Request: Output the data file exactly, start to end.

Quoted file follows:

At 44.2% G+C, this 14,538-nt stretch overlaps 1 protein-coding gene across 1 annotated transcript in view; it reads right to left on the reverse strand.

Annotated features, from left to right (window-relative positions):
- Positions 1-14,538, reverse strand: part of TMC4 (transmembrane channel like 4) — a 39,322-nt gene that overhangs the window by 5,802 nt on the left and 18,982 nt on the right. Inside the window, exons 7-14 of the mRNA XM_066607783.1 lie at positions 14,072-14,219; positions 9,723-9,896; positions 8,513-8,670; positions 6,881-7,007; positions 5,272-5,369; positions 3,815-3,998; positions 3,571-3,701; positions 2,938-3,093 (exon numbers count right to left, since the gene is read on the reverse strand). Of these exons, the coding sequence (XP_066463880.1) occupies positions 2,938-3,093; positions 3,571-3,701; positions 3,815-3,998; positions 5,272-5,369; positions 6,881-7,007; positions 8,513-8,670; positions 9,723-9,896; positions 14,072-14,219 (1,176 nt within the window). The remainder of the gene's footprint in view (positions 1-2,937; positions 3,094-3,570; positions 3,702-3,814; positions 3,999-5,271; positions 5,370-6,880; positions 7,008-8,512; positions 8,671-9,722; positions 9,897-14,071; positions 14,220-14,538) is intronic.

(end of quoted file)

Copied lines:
At 44.2% G+C, this 14,538-nt stretch overlaps 1 protein-coding gene across 1 annotated transcript in view; it reads right to left on the reverse strand.

Annotated features, from left to right (window-relative positions):
- Positions 1-14,538, reverse strand: part of TMC4 (transmembrane channel like 4) — a 39,322-nt gene that overhangs the window by 5,802 nt on the left and 18,982 nt on the right. Inside the window, exons 7-14 of the mRNA XM_066607783.1 lie at positions 14,072-14,219; positions 9,723-9,896; positions 8,513-8,670; positions 6,881-7,007; positions 5,272-5,369; positions 3,815-3,998; positions 3,571-3,701; positions 2,938-3,093 (exon numbers count right to left, since the gene is read on the reverse strand). Of these exons, the coding sequence (XP_066463880.1) occupies positions 2,938-3,093; positions 3,571-3,701; positions 3,815-3,998; positions 5,272-5,369; positions 6,881-7,007; positions 8,513-8,670; positions 9,723-9,896; positions 14,072-14,219 (1,176 nt within the window). The remainder of the gene's footprint in view (positions 1-2,937; positions 3,094-3,570; positions 3,702-3,814; positions 3,999-5,271; positions 5,370-6,880; positions 7,008-8,512; positions 8,671-9,722; positions 9,897-14,071; positions 14,220-14,538) is intronic.